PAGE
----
Death sometimes brings out the worst in those left behind. When anger flares, jealousies, slights, and resentments thought long-forgotten get tossed around like a beach ball. The youngest daughter knew she’d committed no offenses against her two older sisters out of spite or otherwise, but she allowed their bad attitudes… until she didn’t, and when she digs her heels in, she goes from her father’s biggest fan to his staunchest advocate. The gloves come off and she holds nothing back. Great scene!

When family and friends gather to say their goodbyes to Archie, his baby girl is surprised at the new insight she gets into the man she thought she knew so well. It comforts her and helps to close the divide between her and her older sisters.

My first tears fell at only 20% into this short read. Where book 1 inspired memories of my own father’s last days, Magical Memories brings to mind memories shared and that had me smiling by 88%.

ANY reader would enjoy Magical Memories, regardless of preferred genre. I highly recommend downloading books 1 and 2 and reading them together. Readers shouldn’t be leery of tags like death and grief because, at its core, Magical Memories isn’t about how Archie Royle died but about how much he was loved.


Magical Memories

As Archie Royle takes his final breath, three sisters race to say their goodbyes.

Two don’t make it in time.

I do.

And now, it’s all my fault they’re too late.

Despite him having dementia.

Despite them not visiting in over a month.


But I won’t let anger win.

After all, we’re all grieving, aren’t we?

Surely, as a family, we can let bygones be bygones.


It’s what Dad would want. Expect.

It’s what he deserves.

We have so much to be grateful for.

So many fond and magical memories to share.

Magical Memories cover


Magical Memories is a fictional tale of loss, grief and moving on.

Purchase Link –


Magical Goodbyes


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#Review “Who Cares If They Die?” by Wendy Dranfield

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5/5 Stars!

Small town life will kill you… literally!

For a boring little town, Maple Valley, Hampshire is vying for murder capital of the country.

An apparent suicide begins to take on the trappings of murder, but before ducks can be lined in a row, more deaths occur. Officer Dean Matheson dreams of earning a detective’s shield, and solving the mystery behind the woman found hanging in the woods could be his winning ticket but he needs to 1) avoid the lazy, glory-seeking detective assigned to the case, and 2) learn to keep it in his pants!

Dean, Dean, Dean! Geeze. He believes Detective Miller’s dislike for him is holding him back, but nope. Dean is holding Dean back.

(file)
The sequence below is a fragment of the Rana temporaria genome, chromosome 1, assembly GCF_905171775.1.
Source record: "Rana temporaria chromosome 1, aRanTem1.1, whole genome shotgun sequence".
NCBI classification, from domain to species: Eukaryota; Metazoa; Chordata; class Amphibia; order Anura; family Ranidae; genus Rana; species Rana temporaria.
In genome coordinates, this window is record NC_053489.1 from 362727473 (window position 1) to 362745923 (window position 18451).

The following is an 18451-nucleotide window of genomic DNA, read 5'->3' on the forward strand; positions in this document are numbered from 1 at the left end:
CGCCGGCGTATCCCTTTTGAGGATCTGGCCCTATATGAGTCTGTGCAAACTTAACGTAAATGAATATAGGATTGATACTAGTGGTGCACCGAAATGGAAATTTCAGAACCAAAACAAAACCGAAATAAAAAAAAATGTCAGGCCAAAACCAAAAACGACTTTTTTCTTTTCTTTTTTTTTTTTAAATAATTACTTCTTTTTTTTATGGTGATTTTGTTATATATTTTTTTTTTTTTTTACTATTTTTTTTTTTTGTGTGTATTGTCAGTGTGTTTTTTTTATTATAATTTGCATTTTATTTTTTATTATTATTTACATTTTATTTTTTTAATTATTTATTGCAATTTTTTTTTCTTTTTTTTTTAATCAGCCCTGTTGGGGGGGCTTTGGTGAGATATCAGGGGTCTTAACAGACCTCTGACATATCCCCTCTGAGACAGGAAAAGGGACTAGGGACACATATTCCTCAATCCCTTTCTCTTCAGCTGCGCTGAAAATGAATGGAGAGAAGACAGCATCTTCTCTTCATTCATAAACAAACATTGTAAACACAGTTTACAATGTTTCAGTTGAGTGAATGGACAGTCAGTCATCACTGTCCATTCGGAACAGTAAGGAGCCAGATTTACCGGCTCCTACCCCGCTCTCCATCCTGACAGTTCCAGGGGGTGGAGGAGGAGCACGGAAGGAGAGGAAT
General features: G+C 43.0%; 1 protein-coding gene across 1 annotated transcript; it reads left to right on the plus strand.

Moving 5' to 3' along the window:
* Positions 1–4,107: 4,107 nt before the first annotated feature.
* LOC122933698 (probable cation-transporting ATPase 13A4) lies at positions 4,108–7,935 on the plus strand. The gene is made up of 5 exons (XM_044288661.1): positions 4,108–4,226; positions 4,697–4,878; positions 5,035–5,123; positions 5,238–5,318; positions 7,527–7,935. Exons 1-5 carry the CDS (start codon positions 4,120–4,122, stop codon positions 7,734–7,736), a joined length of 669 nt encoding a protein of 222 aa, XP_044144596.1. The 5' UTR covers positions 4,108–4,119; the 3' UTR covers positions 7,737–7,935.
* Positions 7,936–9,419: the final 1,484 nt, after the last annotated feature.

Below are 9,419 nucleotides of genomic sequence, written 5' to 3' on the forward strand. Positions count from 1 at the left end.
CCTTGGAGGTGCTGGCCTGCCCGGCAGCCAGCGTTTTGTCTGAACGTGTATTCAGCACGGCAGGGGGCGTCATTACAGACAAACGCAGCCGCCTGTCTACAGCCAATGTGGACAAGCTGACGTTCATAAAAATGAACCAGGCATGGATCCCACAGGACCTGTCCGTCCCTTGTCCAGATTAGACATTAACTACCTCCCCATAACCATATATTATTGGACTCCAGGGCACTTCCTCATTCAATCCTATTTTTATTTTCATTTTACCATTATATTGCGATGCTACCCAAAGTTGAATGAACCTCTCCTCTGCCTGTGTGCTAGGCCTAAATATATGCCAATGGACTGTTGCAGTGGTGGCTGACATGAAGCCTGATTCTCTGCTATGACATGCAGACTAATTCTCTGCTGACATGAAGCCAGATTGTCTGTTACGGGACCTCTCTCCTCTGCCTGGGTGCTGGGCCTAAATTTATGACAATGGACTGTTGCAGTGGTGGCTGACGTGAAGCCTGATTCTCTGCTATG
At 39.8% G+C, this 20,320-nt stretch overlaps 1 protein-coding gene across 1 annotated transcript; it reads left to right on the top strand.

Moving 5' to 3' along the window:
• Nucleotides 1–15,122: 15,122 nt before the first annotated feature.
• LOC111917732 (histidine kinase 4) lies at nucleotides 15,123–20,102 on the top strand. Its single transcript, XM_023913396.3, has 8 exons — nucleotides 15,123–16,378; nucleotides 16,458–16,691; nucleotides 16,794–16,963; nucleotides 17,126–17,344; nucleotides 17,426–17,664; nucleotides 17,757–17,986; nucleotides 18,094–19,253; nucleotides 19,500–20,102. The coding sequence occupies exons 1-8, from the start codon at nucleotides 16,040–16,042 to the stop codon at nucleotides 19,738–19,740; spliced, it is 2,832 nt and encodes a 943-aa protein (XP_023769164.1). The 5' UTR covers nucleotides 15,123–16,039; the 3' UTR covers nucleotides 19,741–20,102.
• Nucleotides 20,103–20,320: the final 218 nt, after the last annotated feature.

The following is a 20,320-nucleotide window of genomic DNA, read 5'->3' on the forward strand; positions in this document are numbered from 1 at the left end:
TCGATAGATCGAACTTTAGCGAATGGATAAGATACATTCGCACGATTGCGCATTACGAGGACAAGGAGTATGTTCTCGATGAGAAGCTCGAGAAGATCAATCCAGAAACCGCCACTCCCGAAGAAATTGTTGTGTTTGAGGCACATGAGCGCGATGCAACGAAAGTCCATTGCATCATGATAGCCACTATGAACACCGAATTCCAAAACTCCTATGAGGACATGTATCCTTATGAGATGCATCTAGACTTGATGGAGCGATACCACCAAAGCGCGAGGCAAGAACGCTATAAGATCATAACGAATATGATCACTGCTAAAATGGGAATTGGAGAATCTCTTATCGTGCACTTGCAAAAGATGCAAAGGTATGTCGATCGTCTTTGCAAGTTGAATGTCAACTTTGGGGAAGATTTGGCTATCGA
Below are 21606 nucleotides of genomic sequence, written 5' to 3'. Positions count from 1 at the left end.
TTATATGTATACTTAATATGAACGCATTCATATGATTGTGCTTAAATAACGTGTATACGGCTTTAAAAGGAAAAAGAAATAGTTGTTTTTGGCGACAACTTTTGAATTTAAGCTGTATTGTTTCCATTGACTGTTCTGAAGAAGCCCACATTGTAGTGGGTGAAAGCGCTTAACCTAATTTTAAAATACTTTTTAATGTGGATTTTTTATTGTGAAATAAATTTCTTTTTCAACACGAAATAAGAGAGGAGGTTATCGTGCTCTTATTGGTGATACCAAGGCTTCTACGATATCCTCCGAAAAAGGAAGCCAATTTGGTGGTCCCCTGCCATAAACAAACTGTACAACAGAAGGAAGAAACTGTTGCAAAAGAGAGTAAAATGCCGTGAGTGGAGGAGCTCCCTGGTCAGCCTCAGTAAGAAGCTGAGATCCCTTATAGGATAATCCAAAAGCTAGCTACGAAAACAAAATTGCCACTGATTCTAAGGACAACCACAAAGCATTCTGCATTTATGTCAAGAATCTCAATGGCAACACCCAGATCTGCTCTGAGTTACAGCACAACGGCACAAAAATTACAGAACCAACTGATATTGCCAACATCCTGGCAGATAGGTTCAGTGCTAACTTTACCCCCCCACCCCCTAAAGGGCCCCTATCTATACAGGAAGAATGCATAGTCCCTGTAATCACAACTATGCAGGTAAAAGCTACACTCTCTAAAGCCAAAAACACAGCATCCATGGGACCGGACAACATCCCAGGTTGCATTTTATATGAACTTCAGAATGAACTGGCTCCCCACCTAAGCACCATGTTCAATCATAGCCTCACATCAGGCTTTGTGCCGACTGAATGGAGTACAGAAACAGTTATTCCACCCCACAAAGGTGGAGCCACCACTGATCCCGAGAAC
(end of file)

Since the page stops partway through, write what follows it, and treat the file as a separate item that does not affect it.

Estranged from his wife because he had an affair with the medical examiner for a few months because he was needy and grieving after his brother’s suicide, (what-everrrrr, Dean) he was sizing the new prison psychiatrist up only seconds after she sat next to him at the diner’s counter. *Hard eye-roll, but holds back from flinging Kindle* So Dean, Sheila, and Beth are on my adults-behaving-badly list early into the read. Wife Linda was hiding her own sins, but Dean didn’t know that until later. However, he did react like an hypocritical ass when he found out.

Had Dean not been so single-minded… and easily manipulated, he might have solved the mystery from the woods… like I did, and this read would have been less than fifty pages! 😀  HA!

The murderer was good though, and not just in method but also persona, playing a role for all of the town, though different with each person encountered. Attention to detail was meticulous. Choosing a small, rural town was genius. The killer stays under the radar because everyone knows everyone and is in their business. Perfect. Makes me wonder exactly how long the planning took, and just how crazy is the criminally insane… crazy like a fox? And why is this killer… a killer? WOW! NICE plot twist!

Choice of most victims, unfortunately, was spot on. Their character wasn’t just questionable on some pious level, but their behavior and offenses were facts most of Maple Valley knew about so their deaths aren’t questioned at first. One is even seen as a win for the victim’s abused fourteen-year-old daughter, so who cares if they die? NICE!

As information about the serial killer—and the dead—comes to light, Dean sees the full picture, but it’s good old-fashioned police work by retired Maple Valley Detective Jones which breaks the case. Dean’s mentor and idol does the leg-work and figures it out. But will he do it before more lives are lost, including Dean’s? Loved Jones!

The spins and twists of Who Cares If They Die will keep mystery and suspense lovers turning pages right up to the end and I highly recommend it.



CoverDid she jump or was she pushed?

It starts with the hanging woman in the Maple Valley woods; the woman with no shoes, no car and no name. On paper it’s an obvious case of suicide – but to Officer Dean Matheson, something doesn’t add up.